On a regent visit to Sasebo, in Nagasaki prefecture, I stumbled across 'Japan Maritime Self-Defense Force curry rice, advertised with an image of an Aegis-equipped Kongo class destroyer. One can only assume it packs a considerable punch. Yokosuka Navy Curry (Kanazawa) and Maizuru Navy Curry (Kyoto) are other naval-themed varieties, and curry was the favorite repast of the 'Navy of the Greater Japanese Empire'. Kaigunkare navy curry retails emblazoned with the rather politically incorrect old imperial navy flag. It's fair to say it won't be a big seller in South-East Asia.

The maritime connection is actually quite appropriate. The first Japanese citizens to encounter curry were the 34 Satsuma clan officials dispatched to France on board the French warship Monsieur in 1863 to lobby Napoleon Ⅲ for their campaign against the British navy, who were pounding Kagoshima with canon in retaliation for the murder of British citizen Charles Richardson. En route they transferred to an Indian postal vessel and witnessed passengers preparing what they described as 'aromatic mud'.

It was during the Meiji period (1868 to 1912) when Japan opened itself to the outside world and all things foreign, that curry began to really take off. It was served alongside plain white rice and termed, back then raisu-kare rice curry. The Fugetsudo Restaurant in Tokyo began serving it as a luxury item, along with other faddish Western items as steaks, omelets and pork cutlets. At the handsome price of 8 sen, it sold at eight times the cost of the most fancy Japanese dish on the Fugetsudo menu, mori soba buckwheat noodles.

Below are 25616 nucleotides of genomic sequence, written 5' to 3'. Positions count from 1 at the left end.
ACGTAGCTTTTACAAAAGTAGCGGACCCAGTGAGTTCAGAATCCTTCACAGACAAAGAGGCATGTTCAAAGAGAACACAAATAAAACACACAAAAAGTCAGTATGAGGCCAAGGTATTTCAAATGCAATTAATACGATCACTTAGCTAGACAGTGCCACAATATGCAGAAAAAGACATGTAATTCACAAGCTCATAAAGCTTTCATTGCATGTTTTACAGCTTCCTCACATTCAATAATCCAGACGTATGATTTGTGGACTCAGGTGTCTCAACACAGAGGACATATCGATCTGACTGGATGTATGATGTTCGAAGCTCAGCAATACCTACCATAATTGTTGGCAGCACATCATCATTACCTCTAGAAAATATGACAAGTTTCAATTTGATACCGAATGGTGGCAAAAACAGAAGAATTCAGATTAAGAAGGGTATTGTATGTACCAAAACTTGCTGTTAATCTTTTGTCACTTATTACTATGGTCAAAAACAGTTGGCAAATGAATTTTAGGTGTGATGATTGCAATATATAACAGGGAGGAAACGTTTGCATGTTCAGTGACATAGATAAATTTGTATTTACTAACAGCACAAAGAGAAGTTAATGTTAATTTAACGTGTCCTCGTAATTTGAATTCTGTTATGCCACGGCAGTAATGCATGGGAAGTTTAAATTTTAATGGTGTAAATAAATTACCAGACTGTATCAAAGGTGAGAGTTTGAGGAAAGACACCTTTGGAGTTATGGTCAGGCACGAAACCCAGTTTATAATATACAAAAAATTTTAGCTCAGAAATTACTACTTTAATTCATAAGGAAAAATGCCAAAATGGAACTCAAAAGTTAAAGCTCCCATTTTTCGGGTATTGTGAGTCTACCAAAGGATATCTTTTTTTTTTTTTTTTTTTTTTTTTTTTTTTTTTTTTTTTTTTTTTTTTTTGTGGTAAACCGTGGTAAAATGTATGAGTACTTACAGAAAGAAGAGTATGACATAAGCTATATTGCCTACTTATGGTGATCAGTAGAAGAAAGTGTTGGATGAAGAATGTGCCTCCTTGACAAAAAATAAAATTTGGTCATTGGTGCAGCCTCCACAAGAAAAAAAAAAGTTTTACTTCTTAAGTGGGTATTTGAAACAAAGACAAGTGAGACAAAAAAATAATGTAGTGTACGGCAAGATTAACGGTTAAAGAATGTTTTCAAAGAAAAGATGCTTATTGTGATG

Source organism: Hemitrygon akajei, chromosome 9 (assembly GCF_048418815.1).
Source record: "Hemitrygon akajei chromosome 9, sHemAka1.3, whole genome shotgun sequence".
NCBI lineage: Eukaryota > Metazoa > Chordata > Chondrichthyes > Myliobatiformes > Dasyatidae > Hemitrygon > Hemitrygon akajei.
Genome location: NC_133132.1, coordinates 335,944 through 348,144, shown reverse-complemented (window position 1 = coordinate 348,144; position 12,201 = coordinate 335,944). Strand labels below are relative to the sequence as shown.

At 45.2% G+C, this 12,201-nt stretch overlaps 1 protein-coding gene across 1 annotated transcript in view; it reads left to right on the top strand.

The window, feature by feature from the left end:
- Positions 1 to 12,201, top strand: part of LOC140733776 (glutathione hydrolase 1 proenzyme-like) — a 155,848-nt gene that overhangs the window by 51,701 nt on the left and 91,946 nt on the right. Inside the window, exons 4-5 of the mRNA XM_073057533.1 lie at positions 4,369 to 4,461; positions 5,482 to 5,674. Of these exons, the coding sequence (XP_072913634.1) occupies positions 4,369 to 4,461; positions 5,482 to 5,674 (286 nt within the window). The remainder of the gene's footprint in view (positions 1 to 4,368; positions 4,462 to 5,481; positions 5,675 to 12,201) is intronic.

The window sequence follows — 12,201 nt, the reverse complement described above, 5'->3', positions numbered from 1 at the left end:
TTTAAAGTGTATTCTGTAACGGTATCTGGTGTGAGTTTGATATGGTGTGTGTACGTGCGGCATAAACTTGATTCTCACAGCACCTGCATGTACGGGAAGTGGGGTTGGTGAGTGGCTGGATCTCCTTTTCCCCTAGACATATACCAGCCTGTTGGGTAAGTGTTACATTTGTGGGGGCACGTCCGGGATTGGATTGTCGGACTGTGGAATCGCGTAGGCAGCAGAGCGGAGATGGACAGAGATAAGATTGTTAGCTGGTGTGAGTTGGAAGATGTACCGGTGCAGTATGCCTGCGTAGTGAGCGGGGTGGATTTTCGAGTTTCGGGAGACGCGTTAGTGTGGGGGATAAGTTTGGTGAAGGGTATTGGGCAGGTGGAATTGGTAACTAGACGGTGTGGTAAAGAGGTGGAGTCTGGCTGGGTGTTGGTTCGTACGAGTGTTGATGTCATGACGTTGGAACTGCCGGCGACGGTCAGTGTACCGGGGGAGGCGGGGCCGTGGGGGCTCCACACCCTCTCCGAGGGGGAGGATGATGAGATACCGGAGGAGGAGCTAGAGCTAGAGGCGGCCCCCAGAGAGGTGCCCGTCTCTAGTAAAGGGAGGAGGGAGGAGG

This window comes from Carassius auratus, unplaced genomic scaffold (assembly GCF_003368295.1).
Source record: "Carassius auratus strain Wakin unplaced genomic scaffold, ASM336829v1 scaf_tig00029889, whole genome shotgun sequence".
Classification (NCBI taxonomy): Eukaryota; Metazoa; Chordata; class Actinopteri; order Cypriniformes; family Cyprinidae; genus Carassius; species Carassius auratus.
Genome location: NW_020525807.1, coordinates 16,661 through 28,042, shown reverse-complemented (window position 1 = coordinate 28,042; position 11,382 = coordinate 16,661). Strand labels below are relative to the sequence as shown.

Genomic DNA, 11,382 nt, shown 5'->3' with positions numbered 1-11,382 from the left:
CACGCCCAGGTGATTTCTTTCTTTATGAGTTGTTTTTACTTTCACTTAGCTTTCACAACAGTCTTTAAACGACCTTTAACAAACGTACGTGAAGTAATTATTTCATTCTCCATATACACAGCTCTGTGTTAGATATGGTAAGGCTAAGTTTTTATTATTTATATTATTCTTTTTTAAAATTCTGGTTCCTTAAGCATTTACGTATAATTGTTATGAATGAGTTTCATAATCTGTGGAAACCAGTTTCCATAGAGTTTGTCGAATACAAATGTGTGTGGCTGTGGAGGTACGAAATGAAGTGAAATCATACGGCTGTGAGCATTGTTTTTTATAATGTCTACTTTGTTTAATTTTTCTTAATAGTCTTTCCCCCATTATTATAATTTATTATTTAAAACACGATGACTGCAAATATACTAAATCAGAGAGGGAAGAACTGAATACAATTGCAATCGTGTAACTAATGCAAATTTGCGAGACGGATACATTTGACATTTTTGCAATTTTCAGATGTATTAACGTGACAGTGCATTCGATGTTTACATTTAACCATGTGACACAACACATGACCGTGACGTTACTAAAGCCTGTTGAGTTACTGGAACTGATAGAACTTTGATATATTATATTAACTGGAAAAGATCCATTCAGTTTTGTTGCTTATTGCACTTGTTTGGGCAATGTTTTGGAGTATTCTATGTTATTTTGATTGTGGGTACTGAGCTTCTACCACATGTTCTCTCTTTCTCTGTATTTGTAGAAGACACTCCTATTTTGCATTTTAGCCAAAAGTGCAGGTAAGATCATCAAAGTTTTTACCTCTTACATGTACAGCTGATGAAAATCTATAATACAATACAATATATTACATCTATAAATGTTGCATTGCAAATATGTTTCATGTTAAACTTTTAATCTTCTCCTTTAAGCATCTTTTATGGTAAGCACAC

Towards the middle of the second decade of the 20th century, popular women's magazine Nyokan started calling the dish kare-raisu, and the name has stuck ever since. Up until this point Japanese chefs had had depended on the 'British-style' curry powder retailed - at a premium - by the prestigious Crosse and Blackwell who remained fiercely protective of their powder's exact ingredients. However, in 1923, Japan's 'curry pioneer' Minejiro Yamazaki cracked the secret and began creating his own, domestically produced curry powder. The company he founded, S&B, is still a major force within the industry, and its iconic red and white tins are still found in supermarkets across the nation.

In June 2007, curry rice made the headlines when was nominated to accompany Japanese astronauts into space. 'Space Curry' - what else could it be called? - had become literally what its legion of devoted fans has always known it to be. Out of this world.

When to eat

Whenever the fancy takes you, morning or night, rain or shine. You might like to follow the Chinese model and eat the spiciest curry rice you can withstand during the hottest 'Dog Days' of summer in order to perspire and feel cooler, though it's good for keeping the winter cold at bay too.

Where to eat

A local shokudo neighborhood canteen, at home, in space. Anywhere and everywhere. 'Mother's curry' is famously the best.

FGL recommends

Curry rice is classically accompanied either by bright red or orange fukushinzuke pickles, or rakkyo pickled onions, but, say the purists, never the twain. That said, when both are on offer, this writer usually surreptitiously avails himself to both.

Written By

SHARE Pro Co. Ltd